# Some students have a vague understanding of time complexity. They probably know it, but they can’t explain it.

Here, from the perspective of the interview, the time complexity is clearly stated.

# What exactly is time complexity

**Time complexity is used to make it easy for developers to estimate how long an application will run**

How do we estimate the running time of the program? We usually estimate the number of operation units of the algorithm as a proxy for the running time of the program, and by default each unit of the CPU takes the same amount of time to run.

Assuming that the problem size of the algorithm is N, the number of operation units is expressed by the function f(n)

With the increase of data size N, the growth rate of algorithm execution time is the same as that of F (n), which is called the asymptotic time complexity of the algorithm, or time complexity for short, denoted as O(f(n)).

# What is the Big O

So I’m going to talk about big O, what is big O? Many of you know O(n), O(n^2) when you talk about time complexity, but you don’t know what big O is

** big O is used to represent the upper bound, ** when used as the upper bound of the worst-case running time of the algorithm, is the upper bound on the running time of any data input.

Again, the introduction to algorithms gives an example: take insertion sort, the time of insertion sort we all say is O(n^2).

But the time is O(n) in the case that the data is originally ordered, so for all input cases, the worst time is O(n^2), so we call the time of insertion sort O(n^2).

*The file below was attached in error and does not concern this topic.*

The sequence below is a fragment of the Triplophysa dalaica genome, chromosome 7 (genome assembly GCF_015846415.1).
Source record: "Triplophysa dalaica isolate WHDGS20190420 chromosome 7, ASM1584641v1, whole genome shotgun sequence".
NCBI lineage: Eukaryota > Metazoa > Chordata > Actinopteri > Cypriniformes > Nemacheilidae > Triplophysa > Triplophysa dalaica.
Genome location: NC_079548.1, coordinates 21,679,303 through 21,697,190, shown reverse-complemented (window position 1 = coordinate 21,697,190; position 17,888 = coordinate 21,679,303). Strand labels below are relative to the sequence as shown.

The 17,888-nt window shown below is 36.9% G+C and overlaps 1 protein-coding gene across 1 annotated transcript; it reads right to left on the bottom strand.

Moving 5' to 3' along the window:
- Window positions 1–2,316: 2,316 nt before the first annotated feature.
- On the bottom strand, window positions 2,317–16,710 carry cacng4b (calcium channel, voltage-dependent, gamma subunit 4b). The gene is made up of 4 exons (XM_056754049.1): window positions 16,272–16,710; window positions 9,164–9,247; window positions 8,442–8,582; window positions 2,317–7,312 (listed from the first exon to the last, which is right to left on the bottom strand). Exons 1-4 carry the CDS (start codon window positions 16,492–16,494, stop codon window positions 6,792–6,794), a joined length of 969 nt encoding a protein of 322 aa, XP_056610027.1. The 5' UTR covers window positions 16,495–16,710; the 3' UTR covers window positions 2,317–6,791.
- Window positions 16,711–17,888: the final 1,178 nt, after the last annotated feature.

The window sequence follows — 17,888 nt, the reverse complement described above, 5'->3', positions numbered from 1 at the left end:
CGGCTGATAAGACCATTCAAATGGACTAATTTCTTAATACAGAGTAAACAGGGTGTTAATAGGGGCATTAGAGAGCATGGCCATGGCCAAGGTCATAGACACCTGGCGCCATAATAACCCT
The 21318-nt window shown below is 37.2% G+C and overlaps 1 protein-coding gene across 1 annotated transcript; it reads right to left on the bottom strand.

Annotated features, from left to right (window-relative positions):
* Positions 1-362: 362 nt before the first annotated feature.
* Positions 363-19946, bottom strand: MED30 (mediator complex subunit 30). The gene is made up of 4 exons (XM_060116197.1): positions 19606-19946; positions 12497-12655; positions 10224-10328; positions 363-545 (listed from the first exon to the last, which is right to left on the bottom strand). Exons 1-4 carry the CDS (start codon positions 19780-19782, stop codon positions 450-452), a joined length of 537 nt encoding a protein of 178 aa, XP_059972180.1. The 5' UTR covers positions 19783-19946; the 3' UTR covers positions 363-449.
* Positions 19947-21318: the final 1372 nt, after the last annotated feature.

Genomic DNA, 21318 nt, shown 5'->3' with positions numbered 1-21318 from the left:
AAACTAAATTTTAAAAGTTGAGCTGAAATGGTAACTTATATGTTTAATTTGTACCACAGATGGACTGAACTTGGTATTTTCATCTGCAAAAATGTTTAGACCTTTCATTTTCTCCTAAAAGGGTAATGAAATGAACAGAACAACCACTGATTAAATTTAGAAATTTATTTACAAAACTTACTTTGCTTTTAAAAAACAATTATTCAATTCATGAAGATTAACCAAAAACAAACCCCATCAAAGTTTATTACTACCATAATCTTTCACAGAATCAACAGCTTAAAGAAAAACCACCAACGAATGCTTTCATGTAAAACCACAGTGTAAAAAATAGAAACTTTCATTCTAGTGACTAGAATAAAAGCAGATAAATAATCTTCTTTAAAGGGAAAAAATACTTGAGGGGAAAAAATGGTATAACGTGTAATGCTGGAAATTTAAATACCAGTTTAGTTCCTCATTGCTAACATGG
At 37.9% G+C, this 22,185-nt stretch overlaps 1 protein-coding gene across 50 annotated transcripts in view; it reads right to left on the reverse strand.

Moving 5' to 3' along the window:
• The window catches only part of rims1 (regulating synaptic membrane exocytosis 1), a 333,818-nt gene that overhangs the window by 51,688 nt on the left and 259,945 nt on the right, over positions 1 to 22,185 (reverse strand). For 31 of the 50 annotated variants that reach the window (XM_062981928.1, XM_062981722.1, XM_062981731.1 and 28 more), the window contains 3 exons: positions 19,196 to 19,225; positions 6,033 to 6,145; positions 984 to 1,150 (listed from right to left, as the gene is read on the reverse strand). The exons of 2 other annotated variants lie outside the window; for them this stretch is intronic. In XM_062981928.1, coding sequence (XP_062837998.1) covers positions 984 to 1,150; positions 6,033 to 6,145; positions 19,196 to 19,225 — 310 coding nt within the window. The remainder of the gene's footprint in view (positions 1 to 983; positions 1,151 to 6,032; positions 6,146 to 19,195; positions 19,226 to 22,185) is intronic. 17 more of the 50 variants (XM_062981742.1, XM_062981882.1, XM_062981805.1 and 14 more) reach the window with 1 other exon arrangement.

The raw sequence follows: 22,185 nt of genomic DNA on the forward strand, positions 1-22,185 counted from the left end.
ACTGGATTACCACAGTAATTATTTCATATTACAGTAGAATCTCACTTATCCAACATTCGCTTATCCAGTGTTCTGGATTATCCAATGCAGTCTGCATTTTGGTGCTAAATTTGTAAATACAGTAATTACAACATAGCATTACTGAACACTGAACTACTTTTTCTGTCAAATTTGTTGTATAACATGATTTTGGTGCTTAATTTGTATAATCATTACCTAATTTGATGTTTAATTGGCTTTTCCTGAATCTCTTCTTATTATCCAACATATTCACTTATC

Similarly when we look at quicksort, we know that quicksort is O(nlogn), but when the data is already ordered, the time of quicksort is O(n^2), strictly by big O, it should be O(n^2).

But we still say quicksort is O(nlogn) time, which is the default rule in the industry, and we say O is the general case, not a strict upper bound

So that’s good to know here

In the interview, the interviewer will never discuss the definition of O in terms of the time complexity of quicksort, as long as you know that the time complexity of the discussion is the general time complexity.

You have to have an idea of the time complexity of the algorithm

Even if the time complexity of the same algorithm is not invariable, it is still related to the form of input data

The main thing we care about is what the data looks like in general.

**What the time complexity of the algorithm is in the interview is the general case**

But if the interviewer is talking to us about the implementation and performance of an algorithm we should always keep in mind that the data use case is different and the time complexity is different, so you should pay attention to that